Institute Of Medicine Recommends Contraceptives Be Considered Preventive Services Under Health Care Law

July 20, 2011 9:26 am ET — Meredith Kormes

With all the talk of "rationing boards" and "Medicare cuts," Republicans have created a lot of noise about the supposed evils of the Affordable Care Act. Many of the distortions may have been generated, in part, to distract the public from the actual, tangible impact the health care law has already had on many Americans. The law's provision to provide preventive services to Americans on Medicare is one example; approximately 5.5 million seniors have already seen the real benefits of the law with mammograms and prostate cancer screenings.

Another tangible benefit emerged Tuesday with the historic step from the Institute of Medicine (IOM) in which they address the unique health needs of women by identifying gaps in their preventive care coverage. The IOM has recommended to the Department of Health and Human Services (HHS) eight categories of women's health care — including contraceptives — that should be classified as preventive services and therefore available under the health care law without co-pays or cost-sharing.

According to The Hill, "The IOM said, 'the full range of Food and Drug Administration-approved contraceptive methods, sterilization procedures, and patient education and counseling' should be covered for 'all women with reproductive capacity.'"

This is a huge step forward for women's health, particularly considering the anti-woman political climate the country finds itself in these days. As Vanessa Cullins, vice president for medical affairs at Planned Parenthood Federation of America, writes in a New York Times op-ed: 

The change is overdue. Cost often determines whether a woman is able to choose and maintain her most appropriate method of birth control, especially during hard times. One in three women voters have struggled to pay for prescription birth control at some point, and have used it inconsistently as a result, a survey commissioned by Planned Parenthood found last year. That's one reason our country has such high rates of unintended pregnancy and abortion.

Nearly half of all pregnancies in the United States are unplanned, but affordable contraception can change that. One study found that as the proportion of unmarried women at risk of unintended pregnancy who used contraceptives increased — to 86 percent in 2002 from 80 percent in 1982 — the abortion rate for the same group fell, to 34 per 1,000 women in 2000 from 50 per 1,000 in 1981.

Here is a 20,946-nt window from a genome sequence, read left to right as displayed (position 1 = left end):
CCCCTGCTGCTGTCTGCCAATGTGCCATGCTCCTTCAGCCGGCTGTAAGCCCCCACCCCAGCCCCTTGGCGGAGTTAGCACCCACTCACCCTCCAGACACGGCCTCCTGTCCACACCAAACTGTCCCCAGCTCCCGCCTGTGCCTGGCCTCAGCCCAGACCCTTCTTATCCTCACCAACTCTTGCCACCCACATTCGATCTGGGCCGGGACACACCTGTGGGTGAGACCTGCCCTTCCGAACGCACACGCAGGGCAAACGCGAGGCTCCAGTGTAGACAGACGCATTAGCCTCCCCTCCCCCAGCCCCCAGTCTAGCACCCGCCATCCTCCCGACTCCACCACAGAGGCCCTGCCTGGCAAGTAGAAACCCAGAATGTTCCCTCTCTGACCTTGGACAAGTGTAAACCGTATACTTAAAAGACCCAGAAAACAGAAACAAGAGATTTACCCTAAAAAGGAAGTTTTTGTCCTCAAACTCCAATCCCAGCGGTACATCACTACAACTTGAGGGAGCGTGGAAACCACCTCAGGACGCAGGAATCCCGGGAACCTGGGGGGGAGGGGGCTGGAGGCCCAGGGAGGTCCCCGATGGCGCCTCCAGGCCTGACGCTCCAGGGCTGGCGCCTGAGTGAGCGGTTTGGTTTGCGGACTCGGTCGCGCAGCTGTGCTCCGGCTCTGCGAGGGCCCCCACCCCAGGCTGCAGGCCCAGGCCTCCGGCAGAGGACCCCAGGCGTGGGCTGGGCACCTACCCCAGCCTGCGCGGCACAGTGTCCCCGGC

Not only does the IOM recommendation lessen the cost women face, but affordable contraceptives also improve women's health. The National Women's Law Center points out, "Planned pregnancies — which for most women require contraception — improve women's health. The ability to determine the timing of a pregnancy can prevent a range of pregnancy complications that can endanger a woman's health, including gestational diabetes, high blood pressure, and placental problems, among others. An unintended pregnancy may have significant implications for a woman's health. A preexisting health condition such as diabetes, hypertension, reflux esophagitis, lower extremity or lumbar arthritis, and coronary artery disease, may be worsened by a pregnancy."

In additional to contraceptives being included as preventive services, the IOM also recommended: coverage for annual HIV tests and counseling for sexually active women, annual counseling on other sexually transmitted diseases, testing for HPV for women over 30, screenings for gestational diabetes in pregnant women, breastfeeding support, supplies and counseling, annual well-woman preventive care visits, and screenings and counseling for domestic violence. 

And while the IOM recommendations still need to be reviewed by HHS Secretary Kathleen Sebelius, Politico Pro notes that the recommendations "will likely become the minimum acceptable standard for insurance companies that want to sell on the online insurance marketplaces."